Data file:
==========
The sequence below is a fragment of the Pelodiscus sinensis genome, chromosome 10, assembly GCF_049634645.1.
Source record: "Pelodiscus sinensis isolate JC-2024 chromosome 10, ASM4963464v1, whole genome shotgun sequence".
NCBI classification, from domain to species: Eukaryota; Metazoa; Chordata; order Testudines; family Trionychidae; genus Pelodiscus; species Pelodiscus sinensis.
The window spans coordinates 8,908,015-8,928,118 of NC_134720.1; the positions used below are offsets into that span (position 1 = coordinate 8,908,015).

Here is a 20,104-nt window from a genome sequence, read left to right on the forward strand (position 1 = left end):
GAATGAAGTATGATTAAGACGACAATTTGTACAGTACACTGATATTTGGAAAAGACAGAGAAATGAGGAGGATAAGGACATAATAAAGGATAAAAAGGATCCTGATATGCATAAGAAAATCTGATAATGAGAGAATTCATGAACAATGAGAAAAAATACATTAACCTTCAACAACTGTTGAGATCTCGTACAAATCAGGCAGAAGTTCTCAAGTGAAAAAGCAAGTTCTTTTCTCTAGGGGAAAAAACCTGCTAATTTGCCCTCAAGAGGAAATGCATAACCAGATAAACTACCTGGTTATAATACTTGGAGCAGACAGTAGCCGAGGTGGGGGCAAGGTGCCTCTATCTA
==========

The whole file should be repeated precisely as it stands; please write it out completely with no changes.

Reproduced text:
The sequence below is a fragment of the Pelodiscus sinensis genome, chromosome 10, assembly GCF_049634645.1.
Source record: "Pelodiscus sinensis isolate JC-2024 chromosome 10, ASM4963464v1, whole genome shotgun sequence".
NCBI classification, from domain to species: Eukaryota; Metazoa; Chordata; order Testudines; family Trionychidae; genus Pelodiscus; species Pelodiscus sinensis.
The window spans coordinates 8,908,015-8,928,118 of NC_134720.1; the positions used below are offsets into that span (position 1 = coordinate 8,908,015).

Here is a 20,104-nt window from a genome sequence, read left to right on the forward strand (position 1 = left end):
GAATGAAGTATGATTAAGACGACAATTTGTACAGTACACTGATATTTGGAAAAGACAGAGAAATGAGGAGGATAAGGACATAATAAAGGATAAAAAGGATCCTGATATGCATAAGAAAATCTGATAATGAGAGAATTCATGAACAATGAGAAAAAATACATTAACCTTCAACAACTGTTGAGATCTCGTACAAATCAGGCAGAAGTTCTCAAGTGAAAAAGCAAGTTCTTTTCTCTAGGGGAAAAAACCTGCTAATTTGCCCTCAAGAGGAAATGCATAACCAGATAAACTACCTGGTTATAATACTTGGAGCAGACAGTAGCCGAGGTGGGGGCAAGGTGCCTCTATCTA